There are likely to be many effects of building a town on a brook. We can see that the most probable responses would be that more water flows into the river and the flood risk increases. However, there are likely to be many other contributing factors and other responses to these rainfall events. In this essay, I am going to examine how the changes to the response of the river occur and what these changes actually are.
The river responded to rainfall very differently in three different time periods. In 1950, the peak discharge was about 1.8 cumecs. In 1950, the lag time would have been much longer due to the fact that there were no drainage systems. Water flows into the drains, and is taken straight to the nearest river which would greatly decrease the lag time. As the drainage system developed, the lag time would decrease, and this is shown as in later years the lag time is much lower. The flood risk for the area in 1950 is quite low because there is not a lot of water being discharged from the river. In 1950, the rising limb and falling limb are gentle.
In the second time period, 1958-62, the peak discharge is 5.2 cumecs. We can see that the discharge has increased from the discharge of 8 years ago. The lag time is also much shorter in this time period, which is a definite contrast to the previous one. The rising and falling limbs are also different to the previous time period. The main difference is that the rising and falling limbs are much steeper. The flood risk is quite high in this time period as the discharge is quite high. Also, the two limbs come to more of a point, rather than the curve that was present in 1950-54.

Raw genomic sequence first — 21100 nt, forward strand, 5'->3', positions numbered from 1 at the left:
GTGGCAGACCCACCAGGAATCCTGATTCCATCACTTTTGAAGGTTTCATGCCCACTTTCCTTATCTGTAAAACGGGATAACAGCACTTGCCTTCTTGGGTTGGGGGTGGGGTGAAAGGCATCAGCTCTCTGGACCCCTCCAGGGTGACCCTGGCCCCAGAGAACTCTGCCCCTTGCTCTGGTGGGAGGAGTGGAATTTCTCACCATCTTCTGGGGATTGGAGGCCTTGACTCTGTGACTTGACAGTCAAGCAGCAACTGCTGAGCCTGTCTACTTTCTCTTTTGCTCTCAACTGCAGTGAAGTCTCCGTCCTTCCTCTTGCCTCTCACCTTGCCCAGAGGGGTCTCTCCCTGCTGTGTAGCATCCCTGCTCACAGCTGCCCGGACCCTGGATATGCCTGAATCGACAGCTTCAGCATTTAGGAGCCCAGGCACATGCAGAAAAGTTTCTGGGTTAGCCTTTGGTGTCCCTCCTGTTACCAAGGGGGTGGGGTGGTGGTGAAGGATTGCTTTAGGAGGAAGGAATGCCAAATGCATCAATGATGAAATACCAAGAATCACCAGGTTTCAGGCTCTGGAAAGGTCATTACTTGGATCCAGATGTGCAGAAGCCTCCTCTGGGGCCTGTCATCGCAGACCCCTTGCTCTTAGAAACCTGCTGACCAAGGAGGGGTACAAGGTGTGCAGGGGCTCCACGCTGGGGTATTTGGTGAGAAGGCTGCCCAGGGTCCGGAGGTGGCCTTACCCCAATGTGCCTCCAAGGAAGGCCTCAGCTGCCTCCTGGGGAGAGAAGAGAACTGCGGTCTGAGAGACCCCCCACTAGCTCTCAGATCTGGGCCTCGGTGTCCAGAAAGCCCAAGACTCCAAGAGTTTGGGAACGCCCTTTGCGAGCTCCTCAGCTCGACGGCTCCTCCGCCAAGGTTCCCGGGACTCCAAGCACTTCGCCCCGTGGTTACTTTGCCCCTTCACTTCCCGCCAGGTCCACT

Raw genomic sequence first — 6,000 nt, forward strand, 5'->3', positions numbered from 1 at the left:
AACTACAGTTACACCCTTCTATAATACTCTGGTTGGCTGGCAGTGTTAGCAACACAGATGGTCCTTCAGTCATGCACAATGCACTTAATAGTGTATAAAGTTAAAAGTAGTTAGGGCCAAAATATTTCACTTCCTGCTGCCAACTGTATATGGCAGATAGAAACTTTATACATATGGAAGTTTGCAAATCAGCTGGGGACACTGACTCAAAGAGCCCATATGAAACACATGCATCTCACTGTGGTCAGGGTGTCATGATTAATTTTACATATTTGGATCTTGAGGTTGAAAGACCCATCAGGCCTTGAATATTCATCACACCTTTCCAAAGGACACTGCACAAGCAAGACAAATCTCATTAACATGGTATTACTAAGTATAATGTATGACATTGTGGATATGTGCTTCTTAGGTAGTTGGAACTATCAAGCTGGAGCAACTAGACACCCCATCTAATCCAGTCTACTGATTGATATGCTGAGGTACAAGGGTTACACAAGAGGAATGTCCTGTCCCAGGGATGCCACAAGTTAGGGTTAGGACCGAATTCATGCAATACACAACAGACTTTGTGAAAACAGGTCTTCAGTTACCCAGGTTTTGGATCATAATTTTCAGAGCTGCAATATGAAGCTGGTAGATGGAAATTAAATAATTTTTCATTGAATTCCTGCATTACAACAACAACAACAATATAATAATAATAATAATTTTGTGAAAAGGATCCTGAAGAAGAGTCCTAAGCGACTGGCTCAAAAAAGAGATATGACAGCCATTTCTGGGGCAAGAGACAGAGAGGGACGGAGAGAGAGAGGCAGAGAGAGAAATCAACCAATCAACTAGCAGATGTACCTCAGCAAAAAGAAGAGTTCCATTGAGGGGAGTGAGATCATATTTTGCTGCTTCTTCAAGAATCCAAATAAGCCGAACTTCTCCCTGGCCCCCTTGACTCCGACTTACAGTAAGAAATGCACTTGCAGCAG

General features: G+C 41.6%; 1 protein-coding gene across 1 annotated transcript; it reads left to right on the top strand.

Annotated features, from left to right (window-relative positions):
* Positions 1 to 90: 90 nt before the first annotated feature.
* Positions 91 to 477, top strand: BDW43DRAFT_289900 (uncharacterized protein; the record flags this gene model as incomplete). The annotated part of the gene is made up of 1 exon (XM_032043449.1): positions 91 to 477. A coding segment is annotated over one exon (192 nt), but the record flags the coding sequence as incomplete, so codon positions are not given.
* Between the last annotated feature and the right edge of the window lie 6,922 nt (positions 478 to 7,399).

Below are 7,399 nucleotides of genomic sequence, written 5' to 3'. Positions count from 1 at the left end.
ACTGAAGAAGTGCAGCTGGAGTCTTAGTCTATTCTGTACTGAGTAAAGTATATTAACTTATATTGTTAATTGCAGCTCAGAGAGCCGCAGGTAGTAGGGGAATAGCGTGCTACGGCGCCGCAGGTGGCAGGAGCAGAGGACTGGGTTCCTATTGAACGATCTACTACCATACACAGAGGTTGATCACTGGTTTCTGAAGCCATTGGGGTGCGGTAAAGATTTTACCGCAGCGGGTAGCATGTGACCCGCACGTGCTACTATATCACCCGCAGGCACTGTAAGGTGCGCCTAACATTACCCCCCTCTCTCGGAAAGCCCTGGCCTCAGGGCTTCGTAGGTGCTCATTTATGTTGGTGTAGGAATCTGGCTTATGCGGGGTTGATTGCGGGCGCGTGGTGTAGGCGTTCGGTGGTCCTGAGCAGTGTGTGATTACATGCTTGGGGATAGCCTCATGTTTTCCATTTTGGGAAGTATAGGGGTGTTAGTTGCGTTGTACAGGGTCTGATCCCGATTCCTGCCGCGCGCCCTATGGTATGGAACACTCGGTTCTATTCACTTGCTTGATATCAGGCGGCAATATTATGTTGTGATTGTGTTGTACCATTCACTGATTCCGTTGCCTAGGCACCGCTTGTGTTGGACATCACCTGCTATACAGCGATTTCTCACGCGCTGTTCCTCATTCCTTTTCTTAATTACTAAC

In the third time period, 1966-68, the peak discharge was 8 cumecs. This is a huge increase from the previous two periods. The lag time is has decreased from before, which is also a contrast from the previous two time periods. The flood risk has increased, from the last two periods, because there is more discharge from the river. The rising and falling limbs are much steeper compared to the other time periods because there is more water flowing into the river at a quicker rate.
The land use has changed dramatically in these three time periods. In the first of the three time periods, from 1950-54, we can see that the discharge was very low. This suggests that there were not many buildings or industrialised areas. Instead, there were more arable and rural areas with less tarmac that allows. However, as the new town was beginning to be built, more tarmac was being put onto the roads, which meant that there were less permeable rocks for water to infiltrate through, and there would have been less trees to intercept and absorb the water since most of the trees would have been cut down to make way for roads and buildings. At the third time period, the town had industrialised, and there were many new buildings and roads covered with tarmac. Overall, the land use has changed significantly from being mainly arable and rural, to an urbanised area. The drainage basin is mainly used for water extraction, which is used for industry, and irrigation.